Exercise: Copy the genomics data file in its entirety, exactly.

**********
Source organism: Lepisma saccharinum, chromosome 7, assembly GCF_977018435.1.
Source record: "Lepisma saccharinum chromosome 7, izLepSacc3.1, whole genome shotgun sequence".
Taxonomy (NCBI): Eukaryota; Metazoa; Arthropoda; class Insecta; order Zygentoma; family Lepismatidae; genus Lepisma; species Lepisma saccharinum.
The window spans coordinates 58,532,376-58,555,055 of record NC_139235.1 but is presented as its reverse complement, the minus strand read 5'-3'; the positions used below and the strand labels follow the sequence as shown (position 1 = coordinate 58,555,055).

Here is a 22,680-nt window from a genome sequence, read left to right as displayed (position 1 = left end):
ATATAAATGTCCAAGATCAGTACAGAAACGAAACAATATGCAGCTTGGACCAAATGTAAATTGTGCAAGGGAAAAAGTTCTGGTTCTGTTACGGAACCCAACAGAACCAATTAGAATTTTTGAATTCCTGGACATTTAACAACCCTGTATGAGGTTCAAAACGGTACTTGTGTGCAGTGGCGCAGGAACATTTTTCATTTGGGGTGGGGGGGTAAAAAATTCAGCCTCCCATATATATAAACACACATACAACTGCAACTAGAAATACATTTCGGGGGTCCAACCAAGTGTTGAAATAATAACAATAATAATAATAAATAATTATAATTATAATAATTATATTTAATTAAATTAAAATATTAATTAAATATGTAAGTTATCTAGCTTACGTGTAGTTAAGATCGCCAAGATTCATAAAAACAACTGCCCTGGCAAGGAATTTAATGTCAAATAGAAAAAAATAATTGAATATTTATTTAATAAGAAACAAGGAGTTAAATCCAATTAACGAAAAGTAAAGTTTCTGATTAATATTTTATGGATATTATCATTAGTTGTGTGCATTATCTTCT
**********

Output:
Source organism: Lepisma saccharinum, chromosome 7, assembly GCF_977018435.1.
Source record: "Lepisma saccharinum chromosome 7, izLepSacc3.1, whole genome shotgun sequence".
Taxonomy (NCBI): Eukaryota; Metazoa; Arthropoda; class Insecta; order Zygentoma; family Lepismatidae; genus Lepisma; species Lepisma saccharinum.
The window spans coordinates 58,532,376-58,555,055 of record NC_139235.1 but is presented as its reverse complement, the minus strand read 5'-3'; the positions used below and the strand labels follow the sequence as shown (position 1 = coordinate 58,555,055).

Here is a 22,680-nt window from a genome sequence, read left to right as displayed (position 1 = left end):
ATATAAATGTCCAAGATCAGTACAGAAACGAAACAATATGCAGCTTGGACCAAATGTAAATTGTGCAAGGGAAAAAGTTCTGGTTCTGTTACGGAACCCAACAGAACCAATTAGAATTTTTGAATTCCTGGACATTTAACAACCCTGTATGAGGTTCAAAACGGTACTTGTGTGCAGTGGCGCAGGAACATTTTTCATTTGGGGTGGGGGGGTAAAAAATTCAGCCTCCCATATATATAAACACACATACAACTGCAACTAGAAATACATTTCGGGGGTCCAACCAAGTGTTGAAATAATAACAATAATAATAATAAATAATTATAATTATAATAATTATATTTAATTAAATTAAAATATTAATTAAATATGTAAGTTATCTAGCTTACGTGTAGTTAAGATCGCCAAGATTCATAAAAACAACTGCCCTGGCAAGGAATTTAATGTCAAATAGAAAAAAATAATTGAATATTTATTTAATAAGAAACAAGGAGTTAAATCCAATTAACGAAAAGTAAAGTTTCTGATTAATATTTTATGGATATTATCATTAGTTGTGTGCATTATCTTCT